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Amateur Fireman

William Henry Giles Kingston

  Produced by David Edwards, David K. Park and the OnlineDistributed Proofreading Team at (Thisfile was produced from images generously made availableby The Internet Archive)



  LIFE-SAVING CORPS AT WORK. _Frontispiece._]







  681 FIFTH AVE.




























  JIP AND THE FIRE-ALARM--_Title-page_ 40










  "I ain't sayin' as how I could run a whole fire, same as some of thechiefs do; but when it comes to drivin' an engine, Dan Roberts, an'doin' it in time to get the first water, or layin' hose, I wouldn'tknuckle down to the biggest man in the Department."

  "Now see here, Seth Bartlett, what's the sense of talkin' that way? Itwould be a good deal better, an' I ain't the only one who says it, ifyou'd stick right to shinin', an' stop playin' fireman, for that's 'boutthe biggest part of the work you do."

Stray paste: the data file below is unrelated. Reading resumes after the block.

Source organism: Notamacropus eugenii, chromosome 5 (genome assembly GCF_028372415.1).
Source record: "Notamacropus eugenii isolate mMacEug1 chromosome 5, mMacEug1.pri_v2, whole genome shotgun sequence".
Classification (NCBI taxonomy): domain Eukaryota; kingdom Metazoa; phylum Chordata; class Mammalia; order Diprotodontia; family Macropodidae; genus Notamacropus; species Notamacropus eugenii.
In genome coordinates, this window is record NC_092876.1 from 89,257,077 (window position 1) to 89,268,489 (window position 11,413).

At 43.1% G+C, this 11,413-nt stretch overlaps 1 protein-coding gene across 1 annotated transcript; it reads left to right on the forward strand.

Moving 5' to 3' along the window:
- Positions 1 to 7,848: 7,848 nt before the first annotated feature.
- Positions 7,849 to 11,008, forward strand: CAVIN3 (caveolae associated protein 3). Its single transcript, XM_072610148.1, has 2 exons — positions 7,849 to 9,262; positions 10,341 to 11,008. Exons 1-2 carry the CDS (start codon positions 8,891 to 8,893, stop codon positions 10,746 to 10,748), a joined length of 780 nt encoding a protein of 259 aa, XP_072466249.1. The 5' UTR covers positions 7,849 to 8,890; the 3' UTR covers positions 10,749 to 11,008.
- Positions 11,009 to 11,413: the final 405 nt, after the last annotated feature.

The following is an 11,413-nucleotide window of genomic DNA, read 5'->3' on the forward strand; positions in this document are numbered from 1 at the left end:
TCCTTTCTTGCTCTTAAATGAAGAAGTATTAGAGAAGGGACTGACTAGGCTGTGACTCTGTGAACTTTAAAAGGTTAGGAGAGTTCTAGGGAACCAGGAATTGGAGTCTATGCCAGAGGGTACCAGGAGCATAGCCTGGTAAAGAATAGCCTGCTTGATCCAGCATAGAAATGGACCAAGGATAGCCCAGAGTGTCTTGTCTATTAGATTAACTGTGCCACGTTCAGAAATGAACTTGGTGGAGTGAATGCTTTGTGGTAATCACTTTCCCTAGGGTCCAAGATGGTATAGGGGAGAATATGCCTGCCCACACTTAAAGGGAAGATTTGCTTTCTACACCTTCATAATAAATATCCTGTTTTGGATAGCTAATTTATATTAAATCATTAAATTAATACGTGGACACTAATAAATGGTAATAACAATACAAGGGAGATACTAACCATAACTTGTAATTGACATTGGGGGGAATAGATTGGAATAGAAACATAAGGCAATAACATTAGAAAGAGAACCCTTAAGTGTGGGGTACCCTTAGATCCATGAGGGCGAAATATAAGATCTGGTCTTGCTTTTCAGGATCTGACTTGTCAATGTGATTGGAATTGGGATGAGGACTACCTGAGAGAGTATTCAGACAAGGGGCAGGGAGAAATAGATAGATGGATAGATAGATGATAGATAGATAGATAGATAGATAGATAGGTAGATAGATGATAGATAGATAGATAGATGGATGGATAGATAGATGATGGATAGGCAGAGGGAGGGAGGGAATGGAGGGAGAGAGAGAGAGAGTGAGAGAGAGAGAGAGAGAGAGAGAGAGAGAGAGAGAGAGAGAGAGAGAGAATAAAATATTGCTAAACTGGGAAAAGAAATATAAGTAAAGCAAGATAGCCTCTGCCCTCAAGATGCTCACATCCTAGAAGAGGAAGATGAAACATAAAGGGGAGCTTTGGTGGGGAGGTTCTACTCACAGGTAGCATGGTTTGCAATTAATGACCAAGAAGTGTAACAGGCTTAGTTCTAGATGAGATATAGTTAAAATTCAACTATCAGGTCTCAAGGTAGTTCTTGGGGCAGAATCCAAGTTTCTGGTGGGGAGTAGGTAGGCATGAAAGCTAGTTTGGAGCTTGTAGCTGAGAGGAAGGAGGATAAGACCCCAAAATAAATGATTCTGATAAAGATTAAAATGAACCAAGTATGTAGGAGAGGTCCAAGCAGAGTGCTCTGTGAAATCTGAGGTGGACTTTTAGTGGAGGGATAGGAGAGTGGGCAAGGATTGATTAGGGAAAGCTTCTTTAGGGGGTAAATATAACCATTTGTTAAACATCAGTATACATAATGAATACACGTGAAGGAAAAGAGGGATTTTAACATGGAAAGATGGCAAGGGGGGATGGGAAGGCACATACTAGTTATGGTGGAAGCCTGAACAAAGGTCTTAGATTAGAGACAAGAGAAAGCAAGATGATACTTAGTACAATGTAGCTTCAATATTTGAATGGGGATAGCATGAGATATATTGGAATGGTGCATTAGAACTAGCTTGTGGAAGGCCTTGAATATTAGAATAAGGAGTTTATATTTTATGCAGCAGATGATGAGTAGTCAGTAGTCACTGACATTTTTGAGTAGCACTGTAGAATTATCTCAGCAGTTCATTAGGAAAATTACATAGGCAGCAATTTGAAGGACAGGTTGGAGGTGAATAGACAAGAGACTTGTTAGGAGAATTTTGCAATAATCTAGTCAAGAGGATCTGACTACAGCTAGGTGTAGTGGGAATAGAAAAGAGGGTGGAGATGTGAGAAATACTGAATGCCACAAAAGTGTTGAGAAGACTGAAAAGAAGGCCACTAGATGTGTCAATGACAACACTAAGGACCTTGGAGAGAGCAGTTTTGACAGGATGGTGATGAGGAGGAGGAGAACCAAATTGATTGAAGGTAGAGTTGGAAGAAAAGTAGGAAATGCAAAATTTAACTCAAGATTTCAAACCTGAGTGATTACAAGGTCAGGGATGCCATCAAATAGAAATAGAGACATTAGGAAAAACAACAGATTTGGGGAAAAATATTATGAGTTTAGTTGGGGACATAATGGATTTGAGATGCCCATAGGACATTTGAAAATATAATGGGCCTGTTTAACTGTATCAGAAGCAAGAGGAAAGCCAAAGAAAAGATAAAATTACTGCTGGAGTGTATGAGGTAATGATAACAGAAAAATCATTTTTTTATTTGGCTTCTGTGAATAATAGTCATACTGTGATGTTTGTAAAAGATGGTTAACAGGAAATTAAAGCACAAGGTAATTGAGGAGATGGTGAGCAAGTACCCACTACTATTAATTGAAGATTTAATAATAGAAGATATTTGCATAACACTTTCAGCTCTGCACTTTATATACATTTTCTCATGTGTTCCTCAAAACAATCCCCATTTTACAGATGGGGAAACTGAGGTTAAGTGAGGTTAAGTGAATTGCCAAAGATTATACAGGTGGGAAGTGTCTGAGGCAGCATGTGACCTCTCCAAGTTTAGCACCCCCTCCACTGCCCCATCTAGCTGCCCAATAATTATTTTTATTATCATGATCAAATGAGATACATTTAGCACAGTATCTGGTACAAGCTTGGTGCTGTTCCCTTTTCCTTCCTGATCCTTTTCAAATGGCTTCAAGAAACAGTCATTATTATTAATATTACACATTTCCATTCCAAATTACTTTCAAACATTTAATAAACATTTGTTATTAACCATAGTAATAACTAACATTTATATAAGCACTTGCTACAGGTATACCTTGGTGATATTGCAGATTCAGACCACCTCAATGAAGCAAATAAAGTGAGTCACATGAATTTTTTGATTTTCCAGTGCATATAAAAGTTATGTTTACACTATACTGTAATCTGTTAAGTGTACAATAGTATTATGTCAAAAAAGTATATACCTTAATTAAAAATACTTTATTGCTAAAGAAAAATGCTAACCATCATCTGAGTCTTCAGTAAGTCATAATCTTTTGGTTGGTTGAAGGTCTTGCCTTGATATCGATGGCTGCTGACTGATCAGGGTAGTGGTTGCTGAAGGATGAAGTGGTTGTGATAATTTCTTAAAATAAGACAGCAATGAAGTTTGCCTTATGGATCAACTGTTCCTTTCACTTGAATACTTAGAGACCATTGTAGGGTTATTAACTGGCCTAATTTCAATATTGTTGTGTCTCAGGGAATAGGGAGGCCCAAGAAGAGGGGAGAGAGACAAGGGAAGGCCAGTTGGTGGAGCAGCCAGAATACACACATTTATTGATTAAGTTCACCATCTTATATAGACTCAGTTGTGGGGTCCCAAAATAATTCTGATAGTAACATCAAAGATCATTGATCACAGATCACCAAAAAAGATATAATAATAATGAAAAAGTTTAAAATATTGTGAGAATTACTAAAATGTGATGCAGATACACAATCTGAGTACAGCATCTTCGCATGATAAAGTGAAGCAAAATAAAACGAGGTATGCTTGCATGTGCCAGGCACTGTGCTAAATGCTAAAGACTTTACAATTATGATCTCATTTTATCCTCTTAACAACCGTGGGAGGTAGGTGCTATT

"Do you s'pose I count on shinin' boots for a livin' all my life?"

  "You've got to make a better fist at it than you have done for a year ormore, else you'll never get into anythin' else. I tell you what it is,Seth Bartlett, when a man wants to hire a boy, he ain't pickin' out thefeller that's failed up two or three times over; but he generally looksfor the one what's makin' a go of it, whether it's shinin' or sellin'papers."

  "I ain't sayin' but you're right, Dan, an' I s'pose it's a good thingfor you to keep right on rememberin'; but it's different with me. Idon't count on any one man hirin' me when I strike out for somethin'better'n shinin'."

  "Oh, you don't, eh? What little game _have_ you got? Goin' to run abank, or keep a hotel, or do somethin' like that?"